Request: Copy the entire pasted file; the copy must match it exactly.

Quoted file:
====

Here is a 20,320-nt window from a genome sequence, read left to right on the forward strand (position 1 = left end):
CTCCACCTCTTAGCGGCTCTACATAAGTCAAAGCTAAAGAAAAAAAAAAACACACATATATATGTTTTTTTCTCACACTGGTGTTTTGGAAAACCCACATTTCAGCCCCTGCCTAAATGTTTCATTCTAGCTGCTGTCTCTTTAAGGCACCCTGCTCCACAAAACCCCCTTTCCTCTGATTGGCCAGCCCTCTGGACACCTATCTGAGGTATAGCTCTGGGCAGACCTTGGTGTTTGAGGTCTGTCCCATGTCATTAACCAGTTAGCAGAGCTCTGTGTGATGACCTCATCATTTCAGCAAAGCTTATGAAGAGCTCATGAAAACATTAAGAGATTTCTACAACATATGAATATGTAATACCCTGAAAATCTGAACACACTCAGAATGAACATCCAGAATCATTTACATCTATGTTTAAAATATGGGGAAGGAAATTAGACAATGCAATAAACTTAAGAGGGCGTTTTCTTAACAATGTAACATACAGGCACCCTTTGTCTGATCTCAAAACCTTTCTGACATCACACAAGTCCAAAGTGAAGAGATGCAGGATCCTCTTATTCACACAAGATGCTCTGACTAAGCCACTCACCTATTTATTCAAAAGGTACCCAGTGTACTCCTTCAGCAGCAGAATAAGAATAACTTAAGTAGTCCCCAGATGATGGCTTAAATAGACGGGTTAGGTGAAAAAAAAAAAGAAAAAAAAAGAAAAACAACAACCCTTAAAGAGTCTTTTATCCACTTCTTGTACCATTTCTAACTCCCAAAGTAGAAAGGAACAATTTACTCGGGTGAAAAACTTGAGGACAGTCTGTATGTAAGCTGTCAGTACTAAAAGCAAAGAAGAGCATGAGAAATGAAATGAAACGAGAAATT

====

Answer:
Here is a 20,320-nt window from a genome sequence, read left to right on the forward strand (position 1 = left end):
CTCCACCTCTTAGCGGCTCTACATAAGTCAAAGCTAAAGAAAAAAAAAAACACACATATATATGTTTTTTTCTCACACTGGTGTTTTGGAAAACCCACATTTCAGCCCCTGCCTAAATGTTTCATTCTAGCTGCTGTCTCTTTAAGGCACCCTGCTCCACAAAACCCCCTTTCCTCTGATTGGCCAGCCCTCTGGACACCTATCTGAGGTATAGCTCTGGGCAGACCTTGGTGTTTGAGGTCTGTCCCATGTCATTAACCAGTTAGCAGAGCTCTGTGTGATGACCTCATCATTTCAGCAAAGCTTATGAAGAGCTCATGAAAACATTAAGAGATTTCTACAACATATGAATATGTAATACCCTGAAAATCTGAACACACTCAGAATGAACATCCAGAATCATTTACATCTATGTTTAAAATATGGGGAAGGAAATTAGACAATGCAATAAACTTAAGAGGGCGTTTTCTTAACAATGTAACATACAGGCACCCTTTGTCTGATCTCAAAACCTTTCTGACATCACACAAGTCCAAAGTGAAGAGATGCAGGATCCTCTTATTCACACAAGATGCTCTGACTAAGCCACTCACCTATTTATTCAAAAGGTACCCAGTGTACTCCTTCAGCAGCAGAATAAGAATAACTTAAGTAGTCCCCAGATGATGGCTTAAATAGACGGGTTAGGTGAAAAAAAAAAAGAAAAAAAAAGAAAAACAACAACCCTTAAAGAGTCTTTTATCCACTTCTTGTACCATTTCTAACTCCCAAAGTAGAAAGGAACAATTTACTCGGGTGAAAAACTTGAGGACAGTCTGTATGTAAGCTGTCAGTACTAAAAGCAAAGAAGAGCATGAGAAATGAAATGAAACGAGAAATT